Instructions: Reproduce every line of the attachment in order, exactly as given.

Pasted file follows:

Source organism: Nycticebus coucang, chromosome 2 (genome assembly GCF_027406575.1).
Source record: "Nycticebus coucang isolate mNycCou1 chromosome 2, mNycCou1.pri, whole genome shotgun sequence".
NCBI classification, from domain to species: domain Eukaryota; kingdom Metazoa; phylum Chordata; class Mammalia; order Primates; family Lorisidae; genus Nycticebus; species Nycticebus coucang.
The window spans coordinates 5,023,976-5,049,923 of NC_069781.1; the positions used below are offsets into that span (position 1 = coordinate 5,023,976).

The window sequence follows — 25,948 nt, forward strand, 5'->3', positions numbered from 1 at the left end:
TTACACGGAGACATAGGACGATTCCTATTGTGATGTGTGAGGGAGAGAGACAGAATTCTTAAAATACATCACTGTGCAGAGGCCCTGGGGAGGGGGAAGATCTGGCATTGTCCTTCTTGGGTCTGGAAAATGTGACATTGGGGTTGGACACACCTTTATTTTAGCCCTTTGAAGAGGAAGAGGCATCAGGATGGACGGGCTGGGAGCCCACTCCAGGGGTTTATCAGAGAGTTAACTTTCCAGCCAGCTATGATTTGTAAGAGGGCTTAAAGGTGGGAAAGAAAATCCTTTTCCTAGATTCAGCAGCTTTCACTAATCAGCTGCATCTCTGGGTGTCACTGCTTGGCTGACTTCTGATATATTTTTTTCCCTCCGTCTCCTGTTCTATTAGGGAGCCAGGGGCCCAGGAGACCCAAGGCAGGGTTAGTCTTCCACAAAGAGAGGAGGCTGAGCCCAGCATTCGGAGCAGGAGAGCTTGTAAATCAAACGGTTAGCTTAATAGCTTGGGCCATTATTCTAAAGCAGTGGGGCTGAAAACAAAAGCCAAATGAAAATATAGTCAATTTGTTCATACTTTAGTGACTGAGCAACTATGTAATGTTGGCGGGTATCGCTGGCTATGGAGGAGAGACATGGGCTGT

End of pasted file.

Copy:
Source organism: Nycticebus coucang, chromosome 2 (genome assembly GCF_027406575.1).
Source record: "Nycticebus coucang isolate mNycCou1 chromosome 2, mNycCou1.pri, whole genome shotgun sequence".
NCBI classification, from domain to species: domain Eukaryota; kingdom Metazoa; phylum Chordata; class Mammalia; order Primates; family Lorisidae; genus Nycticebus; species Nycticebus coucang.
The window spans coordinates 5,023,976-5,049,923 of NC_069781.1; the positions used below are offsets into that span (position 1 = coordinate 5,023,976).

The window sequence follows — 25,948 nt, forward strand, 5'->3', positions numbered from 1 at the left end:
TTACACGGAGACATAGGACGATTCCTATTGTGATGTGTGAGGGAGAGAGACAGAATTCTTAAAATACATCACTGTGCAGAGGCCCTGGGGAGGGGGAAGATCTGGCATTGTCCTTCTTGGGTCTGGAAAATGTGACATTGGGGTTGGACACACCTTTATTTTAGCCCTTTGAAGAGGAAGAGGCATCAGGATGGACGGGCTGGGAGCCCACTCCAGGGGTTTATCAGAGAGTTAACTTTCCAGCCAGCTATGATTTGTAAGAGGGCTTAAAGGTGGGAAAGAAAATCCTTTTCCTAGATTCAGCAGCTTTCACTAATCAGCTGCATCTCTGGGTGTCACTGCTTGGCTGACTTCTGATATATTTTTTTCCCTCCGTCTCCTGTTCTATTAGGGAGCCAGGGGCCCAGGAGACCCAAGGCAGGGTTAGTCTTCCACAAAGAGAGGAGGCTGAGCCCAGCATTCGGAGCAGGAGAGCTTGTAAATCAAACGGTTAGCTTAATAGCTTGGGCCATTATTCTAAAGCAGTGGGGCTGAAAACAAAAGCCAAATGAAAATATAGTCAATTTGTTCATACTTTAGTGACTGAGCAACTATGTAATGTTGGCGGGTATCGCTGGCTATGGAGGAGAGACATGGGCTGT